Relatively small orders can trigger sizeable swings in assorted asset classes. The liquidity crisis is so acute that even US central bank officials felt the need to address the issue during last month’s policy meeting. There are rising concerns that weak liquidity will adversely impact the operation of stock, bond, and commodity markets. Of course, tighter regulations introduced both in the US and Europe after the 2008 financial crisis have had a tangible impact on liquidity, but the situation has considerably worsened since Russia has attacked Ukraine. The US government bond market, the most important in the world, is in its worst condition since March 2020, the height of the panic caused by the outbreak of the coronavirus. And the situation is no better in the oil market.

Average daily volume (ADV) in the five major oil futures contracts has taken a substantial hit after the conflict broke out nearly four months ago. A total of nearly 4 million contracts changed hands a day in February. Trading volume actually shot up towards the end of that month because market players were quick to re-adjust their portfolios as Russian tanks rolled into Ukraine and the talks of sanctions got louder. At the same time the two major oil exchanges, the CME and ICE were understandably forced to take action and increased initial margins. Trading became more expensive, and this is reflected in the fall in ADV.

The decline in March was relatively small as combined ADV still stood as high as 3.41 million contracts. The situation, however, meaningfully deteriorated in April and May when ADV dived to 2.45 and 2.49 million contracts. It is a contraction of around 38% from the pre-invasion level, probably unheard of in the history of futures markets. One interesting, and retrospectively logical, consequence of the ongoing liquidity crisis in the oil market is the re-alignment of the market share of the individual components. The two crude oil futures contracts, generally the most actively traded ones, have increased their influence as trading conditions have worsened. WTI and Brent made up 74% of the total ADV in February. The pie has gotten smaller, but the slice of crude oil has grown to 78% in April and 77% in May. The change is understandable. Those who usually follow products might have found it easier and more effective to use crude oil to increase or reduce their exposure in oil futures.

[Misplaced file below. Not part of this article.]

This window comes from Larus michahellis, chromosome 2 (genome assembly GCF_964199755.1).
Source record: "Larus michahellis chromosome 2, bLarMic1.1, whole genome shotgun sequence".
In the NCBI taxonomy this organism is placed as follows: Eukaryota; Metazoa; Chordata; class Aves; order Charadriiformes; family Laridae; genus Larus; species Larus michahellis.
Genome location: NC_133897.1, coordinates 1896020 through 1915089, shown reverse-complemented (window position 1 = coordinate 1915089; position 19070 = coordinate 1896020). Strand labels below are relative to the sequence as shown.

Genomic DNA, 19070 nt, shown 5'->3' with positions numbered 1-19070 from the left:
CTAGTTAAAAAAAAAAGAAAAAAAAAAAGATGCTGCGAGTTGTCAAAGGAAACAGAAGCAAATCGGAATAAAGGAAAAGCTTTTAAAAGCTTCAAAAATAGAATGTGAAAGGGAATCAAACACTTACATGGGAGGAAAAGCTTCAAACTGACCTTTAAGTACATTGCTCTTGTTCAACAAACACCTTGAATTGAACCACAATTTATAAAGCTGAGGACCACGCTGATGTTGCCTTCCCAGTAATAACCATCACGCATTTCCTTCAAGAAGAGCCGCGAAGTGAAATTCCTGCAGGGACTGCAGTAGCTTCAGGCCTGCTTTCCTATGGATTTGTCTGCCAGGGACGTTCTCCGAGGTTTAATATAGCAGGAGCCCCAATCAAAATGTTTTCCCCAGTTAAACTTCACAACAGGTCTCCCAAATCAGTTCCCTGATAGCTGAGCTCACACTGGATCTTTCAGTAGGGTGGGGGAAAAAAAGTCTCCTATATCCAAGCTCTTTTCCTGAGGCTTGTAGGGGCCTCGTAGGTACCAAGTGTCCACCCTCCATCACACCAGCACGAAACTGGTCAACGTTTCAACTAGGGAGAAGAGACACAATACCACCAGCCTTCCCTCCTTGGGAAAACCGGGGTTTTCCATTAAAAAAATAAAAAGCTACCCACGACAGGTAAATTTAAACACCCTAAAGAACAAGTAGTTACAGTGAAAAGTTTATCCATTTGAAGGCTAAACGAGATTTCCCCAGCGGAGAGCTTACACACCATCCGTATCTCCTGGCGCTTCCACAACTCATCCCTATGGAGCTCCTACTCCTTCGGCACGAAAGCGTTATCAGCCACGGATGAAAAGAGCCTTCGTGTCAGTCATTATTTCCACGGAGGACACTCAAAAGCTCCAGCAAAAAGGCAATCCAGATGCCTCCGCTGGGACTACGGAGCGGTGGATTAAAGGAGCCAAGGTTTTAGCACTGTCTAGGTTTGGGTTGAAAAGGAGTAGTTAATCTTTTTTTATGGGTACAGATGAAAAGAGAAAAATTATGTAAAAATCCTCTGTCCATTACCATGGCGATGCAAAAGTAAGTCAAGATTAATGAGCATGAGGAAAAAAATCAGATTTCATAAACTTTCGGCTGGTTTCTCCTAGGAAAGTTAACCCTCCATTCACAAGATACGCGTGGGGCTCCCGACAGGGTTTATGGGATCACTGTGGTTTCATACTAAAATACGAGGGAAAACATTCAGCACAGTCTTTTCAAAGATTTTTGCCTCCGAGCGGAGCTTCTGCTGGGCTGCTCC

Whilst liquidity is still under pressure the good news is that the anxiety seen in the immediate aftermath of the Russian attack and as measured by volatility, has greatly subdued. Volatility in front-month Brent, for example, that averaged around 66% in March and April, occasionally spiking over 90% on some days, fell back to 48% in May and is currently at 36%. It is still high by historic standards (the 2021 average was 31%) but if one believes in the inverse correlation between prices and volatility, he or she can conclude that oil prices are unlikely to come significantly lower and if the recent relative calmness persists margin calls might be lowered once again providing much needed liquidity that might result in the revival of trading volume. Right on cue, a Twitter post from yesterday afternoon claimed that ICE has cut Brent margins by 10.3% (it was increased by 19% at the end of March). Although we were not able to find the original circular on the ICE website, if true, it could be the first step towards a more liquid futures market.